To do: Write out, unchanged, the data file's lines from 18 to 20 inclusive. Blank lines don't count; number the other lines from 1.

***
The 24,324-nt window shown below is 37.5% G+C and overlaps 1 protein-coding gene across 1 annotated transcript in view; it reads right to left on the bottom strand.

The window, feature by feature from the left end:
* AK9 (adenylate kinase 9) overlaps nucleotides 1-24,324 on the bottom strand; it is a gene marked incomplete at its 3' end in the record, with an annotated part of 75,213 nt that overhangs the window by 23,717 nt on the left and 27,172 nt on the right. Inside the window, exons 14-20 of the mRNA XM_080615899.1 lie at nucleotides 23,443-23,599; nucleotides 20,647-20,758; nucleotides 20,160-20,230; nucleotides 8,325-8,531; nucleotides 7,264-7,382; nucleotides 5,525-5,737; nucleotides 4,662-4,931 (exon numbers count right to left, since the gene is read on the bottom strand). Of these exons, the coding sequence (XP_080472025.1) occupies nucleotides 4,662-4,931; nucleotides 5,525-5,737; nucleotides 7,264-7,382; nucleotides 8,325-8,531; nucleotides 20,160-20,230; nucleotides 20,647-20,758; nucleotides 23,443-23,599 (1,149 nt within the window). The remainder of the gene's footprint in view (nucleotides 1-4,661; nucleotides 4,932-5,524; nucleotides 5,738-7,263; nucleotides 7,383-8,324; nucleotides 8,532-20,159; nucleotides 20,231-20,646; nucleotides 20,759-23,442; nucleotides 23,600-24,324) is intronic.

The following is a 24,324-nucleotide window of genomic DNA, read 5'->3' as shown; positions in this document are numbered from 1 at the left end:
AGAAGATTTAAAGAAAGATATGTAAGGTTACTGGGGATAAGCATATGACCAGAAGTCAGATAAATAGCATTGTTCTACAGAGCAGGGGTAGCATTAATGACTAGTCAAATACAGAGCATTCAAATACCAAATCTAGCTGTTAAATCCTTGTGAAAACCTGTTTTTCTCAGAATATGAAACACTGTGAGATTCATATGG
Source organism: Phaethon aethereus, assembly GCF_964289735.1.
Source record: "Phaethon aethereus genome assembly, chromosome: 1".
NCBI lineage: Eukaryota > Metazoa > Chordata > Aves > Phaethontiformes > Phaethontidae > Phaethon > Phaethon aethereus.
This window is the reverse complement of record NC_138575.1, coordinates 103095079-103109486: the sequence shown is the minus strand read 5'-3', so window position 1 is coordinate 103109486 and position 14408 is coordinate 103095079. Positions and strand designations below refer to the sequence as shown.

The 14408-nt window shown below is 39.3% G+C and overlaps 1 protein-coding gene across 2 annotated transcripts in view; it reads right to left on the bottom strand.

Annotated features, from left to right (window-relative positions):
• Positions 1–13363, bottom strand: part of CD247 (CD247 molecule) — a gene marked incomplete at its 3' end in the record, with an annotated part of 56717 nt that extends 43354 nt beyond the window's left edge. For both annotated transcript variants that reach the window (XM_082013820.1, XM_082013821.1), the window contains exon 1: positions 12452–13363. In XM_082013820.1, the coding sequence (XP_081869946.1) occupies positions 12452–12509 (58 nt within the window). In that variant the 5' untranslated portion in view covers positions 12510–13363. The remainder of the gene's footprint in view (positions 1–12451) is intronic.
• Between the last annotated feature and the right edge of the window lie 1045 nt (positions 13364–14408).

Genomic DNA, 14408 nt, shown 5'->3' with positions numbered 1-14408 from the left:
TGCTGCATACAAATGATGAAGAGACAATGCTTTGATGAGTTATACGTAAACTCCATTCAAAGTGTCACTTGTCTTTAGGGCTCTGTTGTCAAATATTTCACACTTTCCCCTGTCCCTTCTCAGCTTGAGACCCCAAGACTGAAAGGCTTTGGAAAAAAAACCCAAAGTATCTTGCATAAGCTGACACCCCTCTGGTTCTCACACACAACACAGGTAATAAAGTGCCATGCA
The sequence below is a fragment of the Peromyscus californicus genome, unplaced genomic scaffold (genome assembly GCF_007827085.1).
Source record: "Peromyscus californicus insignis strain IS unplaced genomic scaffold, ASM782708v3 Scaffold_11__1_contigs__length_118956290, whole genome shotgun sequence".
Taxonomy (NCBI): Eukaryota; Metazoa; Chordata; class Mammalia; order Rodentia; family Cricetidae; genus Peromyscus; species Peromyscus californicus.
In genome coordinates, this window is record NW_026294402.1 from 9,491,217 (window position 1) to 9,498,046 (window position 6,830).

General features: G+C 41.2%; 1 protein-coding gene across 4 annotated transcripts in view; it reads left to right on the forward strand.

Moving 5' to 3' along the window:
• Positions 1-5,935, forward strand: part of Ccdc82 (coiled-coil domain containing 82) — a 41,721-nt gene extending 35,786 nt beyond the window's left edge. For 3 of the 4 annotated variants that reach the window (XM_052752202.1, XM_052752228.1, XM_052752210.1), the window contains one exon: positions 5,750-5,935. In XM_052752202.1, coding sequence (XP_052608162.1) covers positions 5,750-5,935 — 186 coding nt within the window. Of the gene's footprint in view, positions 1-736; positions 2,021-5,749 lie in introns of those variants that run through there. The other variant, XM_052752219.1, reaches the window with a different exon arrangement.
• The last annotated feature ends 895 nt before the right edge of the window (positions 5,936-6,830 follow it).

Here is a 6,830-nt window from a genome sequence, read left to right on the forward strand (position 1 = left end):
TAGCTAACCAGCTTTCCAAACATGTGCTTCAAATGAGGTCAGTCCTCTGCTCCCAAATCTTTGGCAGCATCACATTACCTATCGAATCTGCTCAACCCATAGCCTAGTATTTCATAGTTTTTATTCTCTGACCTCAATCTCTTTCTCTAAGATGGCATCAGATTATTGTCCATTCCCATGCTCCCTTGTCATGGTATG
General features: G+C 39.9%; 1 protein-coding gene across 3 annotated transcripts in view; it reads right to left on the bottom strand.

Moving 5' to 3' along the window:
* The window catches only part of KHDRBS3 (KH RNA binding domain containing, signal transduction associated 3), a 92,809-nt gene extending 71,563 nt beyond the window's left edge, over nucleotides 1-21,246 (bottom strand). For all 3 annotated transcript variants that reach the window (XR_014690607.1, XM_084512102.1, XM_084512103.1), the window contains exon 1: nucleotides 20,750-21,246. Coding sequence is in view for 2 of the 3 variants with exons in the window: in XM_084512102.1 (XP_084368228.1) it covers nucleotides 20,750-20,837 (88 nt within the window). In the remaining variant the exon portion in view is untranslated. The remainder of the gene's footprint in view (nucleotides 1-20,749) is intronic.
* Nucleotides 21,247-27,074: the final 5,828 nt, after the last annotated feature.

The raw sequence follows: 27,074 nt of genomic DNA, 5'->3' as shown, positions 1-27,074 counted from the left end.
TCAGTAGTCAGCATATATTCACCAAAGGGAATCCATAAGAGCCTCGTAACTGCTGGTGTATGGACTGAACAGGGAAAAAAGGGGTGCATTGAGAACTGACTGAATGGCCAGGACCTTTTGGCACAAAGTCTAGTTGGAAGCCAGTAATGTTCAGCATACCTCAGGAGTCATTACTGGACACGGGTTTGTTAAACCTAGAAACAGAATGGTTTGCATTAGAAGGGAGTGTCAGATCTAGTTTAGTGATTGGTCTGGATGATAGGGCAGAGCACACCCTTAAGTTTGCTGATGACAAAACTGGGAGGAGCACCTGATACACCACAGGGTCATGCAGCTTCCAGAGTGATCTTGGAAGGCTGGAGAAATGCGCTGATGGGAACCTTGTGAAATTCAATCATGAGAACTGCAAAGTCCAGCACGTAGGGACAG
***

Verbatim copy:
Taxonomy (NCBI): Eukaryota; Metazoa; Chordata; class Mammalia; order Rodentia; family Cricetidae; genus Peromyscus; species Peromyscus californicus.
In genome coordinates, this window is record NW_026294402.1 from 9,491,217 (window position 1) to 9,498,046 (window position 6,830).

General features: G+C 41.2%; 1 protein-coding gene across 4 annotated transcripts in view; it reads left to right on the forward strand.